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What Is a Doctor's Duty of Care?

If your doctor has harmed you, you may be able to pursue them on medical malpractice grounds. But keep in mind that state laws govern whether what happened at your care provider's hands is a cause of action you can pursue.

The laws tend to vary in the following ways:

  • Time limits to bring a lawsuit, also known as statutes of limitations
  • Whether the theory of liability under consideration is a "cognizable" one—or one a court determines it possesses the authority to review
  • Whether the parties actually qualify to be either the defendant or the plaintiff in a medical malpractice claim—or that they are "proper" parties to this particular variety of lawsuit
  • The qualifications for an "expert" witness

More generally speaking, like other negligence claims, medical malpractice claims hinge upon the following, which speak to the duty a physician owes their patient:

  • Standards of care
  • The "reasonable person" standard
  • The doctor's duty of care to the patient

See FindLaw's Medical Malpractice Liability and Medical Malpractice Legal Help sections for more articles and resources.

Physician Owes a Duty

It isn't possible to prove your doctor's liability until you demonstrate that your physician owed you a duty of care. If you cannot demonstrate that, your doctor's conduct cannot be evaluated in meaningful ways.

Generally speaking, a person has no affirmative duty to assist injured persons in the absence of a special relationship with them. Examples of such a relationship include the bond between a doctor and their patient, an attorney and their client, and a guardian and their ward.

It is only in your relationship with your doctor, as their patient, that you can establish a duty of care. For example, a doctor dining in a restaurant has no affirmative duty to assist a fellow customer who is suffering a heart attack. If the doctor merely continues eating and does not come to the aid of that fellow customer, the cardiac arrest sufferer would not have a viable cause of action for malpractice against the doctor. But once a doctor decides to assist others and actually engages in the act of caretaking, as they have done with you, they become liable for any injury that results from negligence during the course of care. They may also be liable for injuries caused as a result of that care.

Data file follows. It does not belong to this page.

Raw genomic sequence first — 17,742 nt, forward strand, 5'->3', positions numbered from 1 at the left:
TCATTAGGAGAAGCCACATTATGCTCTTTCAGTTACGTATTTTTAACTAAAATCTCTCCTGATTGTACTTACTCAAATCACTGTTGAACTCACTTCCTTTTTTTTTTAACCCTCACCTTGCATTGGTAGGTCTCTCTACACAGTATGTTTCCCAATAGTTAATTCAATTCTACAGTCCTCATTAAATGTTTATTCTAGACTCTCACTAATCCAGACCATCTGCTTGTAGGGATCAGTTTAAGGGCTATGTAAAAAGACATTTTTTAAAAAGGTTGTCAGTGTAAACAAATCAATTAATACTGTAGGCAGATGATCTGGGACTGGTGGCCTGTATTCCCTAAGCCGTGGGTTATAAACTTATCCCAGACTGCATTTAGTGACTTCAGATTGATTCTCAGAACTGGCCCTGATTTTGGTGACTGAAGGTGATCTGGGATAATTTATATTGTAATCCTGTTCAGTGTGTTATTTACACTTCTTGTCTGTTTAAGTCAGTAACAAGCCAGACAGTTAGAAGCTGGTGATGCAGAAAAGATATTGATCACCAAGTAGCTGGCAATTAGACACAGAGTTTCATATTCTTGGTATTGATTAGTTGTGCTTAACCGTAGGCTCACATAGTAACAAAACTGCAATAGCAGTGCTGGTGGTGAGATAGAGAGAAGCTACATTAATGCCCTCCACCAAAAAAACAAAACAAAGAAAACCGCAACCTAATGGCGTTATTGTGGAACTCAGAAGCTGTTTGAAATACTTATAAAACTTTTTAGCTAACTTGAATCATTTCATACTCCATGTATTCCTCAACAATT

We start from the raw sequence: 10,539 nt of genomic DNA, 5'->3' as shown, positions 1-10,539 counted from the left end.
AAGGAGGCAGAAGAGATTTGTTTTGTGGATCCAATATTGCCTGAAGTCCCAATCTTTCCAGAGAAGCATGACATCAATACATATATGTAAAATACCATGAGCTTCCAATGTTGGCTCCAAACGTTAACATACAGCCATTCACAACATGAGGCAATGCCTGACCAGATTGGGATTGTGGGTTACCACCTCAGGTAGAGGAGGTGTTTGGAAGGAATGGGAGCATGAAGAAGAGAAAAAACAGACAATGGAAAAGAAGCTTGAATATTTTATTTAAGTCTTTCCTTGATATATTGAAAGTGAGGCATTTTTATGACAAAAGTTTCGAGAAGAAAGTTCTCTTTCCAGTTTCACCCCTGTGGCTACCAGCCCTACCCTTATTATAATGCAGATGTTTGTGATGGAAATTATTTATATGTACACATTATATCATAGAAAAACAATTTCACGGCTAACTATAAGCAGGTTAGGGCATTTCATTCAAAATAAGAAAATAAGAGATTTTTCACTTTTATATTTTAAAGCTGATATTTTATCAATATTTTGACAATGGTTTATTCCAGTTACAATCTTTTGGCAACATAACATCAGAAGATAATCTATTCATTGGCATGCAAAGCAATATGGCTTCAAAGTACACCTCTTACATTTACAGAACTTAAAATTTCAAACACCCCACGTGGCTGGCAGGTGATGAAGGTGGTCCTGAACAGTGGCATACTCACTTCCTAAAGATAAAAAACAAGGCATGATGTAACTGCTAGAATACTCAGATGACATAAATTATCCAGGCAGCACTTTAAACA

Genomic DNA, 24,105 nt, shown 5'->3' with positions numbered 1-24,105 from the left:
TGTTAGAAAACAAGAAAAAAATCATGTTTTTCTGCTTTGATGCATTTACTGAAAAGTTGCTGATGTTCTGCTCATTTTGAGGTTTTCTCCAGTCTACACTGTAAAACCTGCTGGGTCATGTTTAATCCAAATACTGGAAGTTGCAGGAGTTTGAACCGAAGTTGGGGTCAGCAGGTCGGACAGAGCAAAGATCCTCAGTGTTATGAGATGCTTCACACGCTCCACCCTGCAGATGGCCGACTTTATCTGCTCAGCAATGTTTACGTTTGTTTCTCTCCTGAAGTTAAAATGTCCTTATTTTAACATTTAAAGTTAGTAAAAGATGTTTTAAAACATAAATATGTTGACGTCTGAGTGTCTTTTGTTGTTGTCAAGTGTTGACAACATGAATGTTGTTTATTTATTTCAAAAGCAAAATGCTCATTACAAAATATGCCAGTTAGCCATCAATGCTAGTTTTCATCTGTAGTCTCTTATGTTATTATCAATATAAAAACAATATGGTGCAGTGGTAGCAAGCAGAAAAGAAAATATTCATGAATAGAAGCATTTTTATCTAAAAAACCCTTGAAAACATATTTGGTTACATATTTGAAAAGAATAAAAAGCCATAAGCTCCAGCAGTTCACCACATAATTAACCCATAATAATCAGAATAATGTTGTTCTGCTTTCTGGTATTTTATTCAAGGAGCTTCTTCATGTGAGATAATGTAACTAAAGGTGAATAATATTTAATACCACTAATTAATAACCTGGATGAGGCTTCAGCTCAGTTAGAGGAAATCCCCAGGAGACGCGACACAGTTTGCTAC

In other words, it is not until you enter into a relationship with a doctor, as your doctor, that they owe you this duty. Your doctor's conduct must measure up to the skills, quality of care, and level of diligence possessed by, or expected of, other reasonably competent physicians. And your doctor's conduct at any given time must also measure up to that of other reasonably competent physicians in the same or similar circumstances as those that you believe resulted in your injury.

When gauging whether your doctor has conducted themselves in this way, the following are always crucial to consider:

  • The area of medicine in which your physician practices
  • The customary or accepted practices of other physicians in your doctor's area of expertise (which is known as the "locality rule")
  • The level of equipment and facilities available at the time and where the medical care was provided
  • Any urgent or unexpected demands of the circumstances, if any, surrounding the medical services that were given

"Expert witnesses" are required to assess all of these things. To qualify as an expert that can speak to whether your doctor violated their duty of care, such a witness typically would need to share the same or similar skills with your doctor. In general, they might also need to possess the same level and type of training, certification, and experience.

Vicarious Liability

A doctor who has been negligent may not be the only defendant in a medical malpractice lawsuit. The hospital where your doctor works as a staff member, for example, could also be held liable. Through a theory of liability known as "respondeat superior," what is known as "vicarious liability" could be at play. Translating from the Latin as "let the master answer," such a theory allows for an employer to be held liable for the negligence of its employees.

Often, however, hospitals give doctors "staff privileges." Referring to these privileges, the hospital might attempt to prove the limited role it plays in directing or supervising the work of each member of its medical staff. Many doctors also belong to private medical practices, such as limited partnerships or limited liability companies. Through theories of vicarious liability, these groups could also be held liable.

Of equal importance is how a doctor is generally liable for their assistants' and staff members' negligence when those individuals are carrying out a doctor's orders or caring for patients. Likewise, an attending physician is generally liable for any negligence on the part of interns and medical students under the physician's guidance. To put it another way, under these circumstances, the doctor or attending physician assumes the duty of care.

Get a Legal Evaluation of Your Malpractice Claim

If you have suffered injuries as a result of your medical care, you may be able to claim damages if your doctor or medical care provider was negligent. Evaluating the facts in a medical malpractice claim requires significant expertise. Typically, such claims are not straightforward for so many reasons. To find out whether a physician was negligent in their duty of care, you may want to contact an experienced legal professional.

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